I didn’t meet Ben Olinsky until he was 82 years old.  By then, he was having trouble walking.  I only met him once.  We spoke for a little over an hour.  Almost a year to the day later, I attended his funeral.

     I first became aware of Benjamin C. Olinsky while doing a community service project at the Jewish Community Center of the Delaware Valley.  Both of my sons had attended Ring Nursery School at the Center and my oldest, age 8 at the time, was intensely proud of the 12 trophies he earned through the sports programs that were run year round.  After years of walking past yellowing and faded photos stapled to a bulletin board, I decided that these pictures needed to be preserved.  There were 226 of them.  They spanned the decades, beginning in the 19-teens with activities from the Trenton YMHA (Young Man’s Hebrew Association) and ending in the 80’s.  Most were black and white, many were ripped, almost all had neatly typed captions with names of people who had played basketball, wrestled, swam, played baseball, organized dances, supported soldiers, taught children how to play sports and be good sports.  It was a collection that demanded attention.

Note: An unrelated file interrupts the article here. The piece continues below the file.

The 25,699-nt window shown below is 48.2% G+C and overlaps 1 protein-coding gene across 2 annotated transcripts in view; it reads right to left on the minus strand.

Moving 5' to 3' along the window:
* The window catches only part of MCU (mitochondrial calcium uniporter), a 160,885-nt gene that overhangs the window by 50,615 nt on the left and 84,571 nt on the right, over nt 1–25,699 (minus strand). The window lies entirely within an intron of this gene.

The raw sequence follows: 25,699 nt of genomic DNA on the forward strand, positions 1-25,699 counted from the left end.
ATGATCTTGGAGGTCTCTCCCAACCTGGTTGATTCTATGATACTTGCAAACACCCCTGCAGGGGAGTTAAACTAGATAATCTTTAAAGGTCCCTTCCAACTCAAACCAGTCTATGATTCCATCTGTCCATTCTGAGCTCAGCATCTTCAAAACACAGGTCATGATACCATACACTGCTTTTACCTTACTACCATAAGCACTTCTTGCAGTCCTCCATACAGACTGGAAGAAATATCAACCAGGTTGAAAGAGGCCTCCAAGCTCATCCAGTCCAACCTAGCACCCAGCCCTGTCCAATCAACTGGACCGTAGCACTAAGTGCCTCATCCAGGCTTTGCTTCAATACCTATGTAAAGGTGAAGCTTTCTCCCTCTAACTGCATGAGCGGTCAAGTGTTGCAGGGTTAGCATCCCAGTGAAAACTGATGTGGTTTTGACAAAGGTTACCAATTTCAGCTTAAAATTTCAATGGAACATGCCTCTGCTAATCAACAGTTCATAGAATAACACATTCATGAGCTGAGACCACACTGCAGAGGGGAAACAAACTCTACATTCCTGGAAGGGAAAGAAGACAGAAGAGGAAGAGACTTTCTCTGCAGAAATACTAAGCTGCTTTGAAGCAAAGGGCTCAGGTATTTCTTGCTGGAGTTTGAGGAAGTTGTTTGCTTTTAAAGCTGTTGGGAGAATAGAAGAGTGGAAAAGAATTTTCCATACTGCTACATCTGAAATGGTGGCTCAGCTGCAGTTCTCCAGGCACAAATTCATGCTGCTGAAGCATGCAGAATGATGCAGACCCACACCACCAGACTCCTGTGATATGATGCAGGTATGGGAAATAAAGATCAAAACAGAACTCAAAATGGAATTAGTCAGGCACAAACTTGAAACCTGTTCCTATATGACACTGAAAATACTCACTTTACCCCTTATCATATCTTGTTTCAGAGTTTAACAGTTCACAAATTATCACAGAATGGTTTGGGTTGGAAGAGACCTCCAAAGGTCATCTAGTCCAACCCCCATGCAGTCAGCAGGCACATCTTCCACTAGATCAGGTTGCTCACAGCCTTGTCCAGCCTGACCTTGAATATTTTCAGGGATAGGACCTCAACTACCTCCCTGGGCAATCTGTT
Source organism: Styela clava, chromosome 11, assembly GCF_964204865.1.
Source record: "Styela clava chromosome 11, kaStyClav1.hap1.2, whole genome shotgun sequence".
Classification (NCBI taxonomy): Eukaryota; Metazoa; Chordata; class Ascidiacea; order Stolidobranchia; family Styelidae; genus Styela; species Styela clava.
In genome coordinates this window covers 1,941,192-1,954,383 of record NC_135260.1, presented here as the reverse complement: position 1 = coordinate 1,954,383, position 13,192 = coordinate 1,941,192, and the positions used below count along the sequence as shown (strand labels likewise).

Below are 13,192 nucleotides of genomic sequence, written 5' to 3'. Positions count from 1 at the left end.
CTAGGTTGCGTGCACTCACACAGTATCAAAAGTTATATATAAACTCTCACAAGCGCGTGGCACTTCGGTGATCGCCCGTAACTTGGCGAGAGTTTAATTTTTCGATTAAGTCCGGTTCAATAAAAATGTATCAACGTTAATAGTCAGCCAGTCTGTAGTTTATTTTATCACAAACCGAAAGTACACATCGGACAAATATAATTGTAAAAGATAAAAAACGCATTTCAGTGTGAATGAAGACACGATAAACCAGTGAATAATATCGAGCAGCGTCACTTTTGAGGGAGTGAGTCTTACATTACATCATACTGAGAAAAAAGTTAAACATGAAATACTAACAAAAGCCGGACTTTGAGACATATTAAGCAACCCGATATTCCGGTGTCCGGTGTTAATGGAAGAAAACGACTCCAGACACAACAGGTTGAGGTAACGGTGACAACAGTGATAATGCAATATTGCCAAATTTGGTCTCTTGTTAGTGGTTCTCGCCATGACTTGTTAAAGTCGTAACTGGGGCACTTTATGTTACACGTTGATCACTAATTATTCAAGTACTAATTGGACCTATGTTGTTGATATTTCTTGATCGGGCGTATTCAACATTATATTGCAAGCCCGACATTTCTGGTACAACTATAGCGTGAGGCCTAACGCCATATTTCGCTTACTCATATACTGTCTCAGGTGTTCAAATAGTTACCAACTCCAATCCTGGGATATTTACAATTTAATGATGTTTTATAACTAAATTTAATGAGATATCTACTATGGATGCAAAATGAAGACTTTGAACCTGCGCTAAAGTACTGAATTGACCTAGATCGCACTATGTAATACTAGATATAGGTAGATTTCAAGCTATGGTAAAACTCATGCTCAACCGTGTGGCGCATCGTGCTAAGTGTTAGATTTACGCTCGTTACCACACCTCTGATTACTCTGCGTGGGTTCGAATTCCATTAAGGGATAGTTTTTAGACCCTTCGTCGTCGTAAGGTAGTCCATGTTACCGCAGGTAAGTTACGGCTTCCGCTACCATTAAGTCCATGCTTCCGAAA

As I removed the staples and faithfully made piles for the different decades to which the photographs belonged, I couldn’t help but wonder who these people were.  One face kept staring back at me.  I first noticed it in a 1933 picture of a basketball team.  There, in the center of the back row, was a handsome, skinny man, with dark hair, dark eyes, and a very faint smile.  “Wait a minute,” I said to myself.  “I’ve seen that face before.”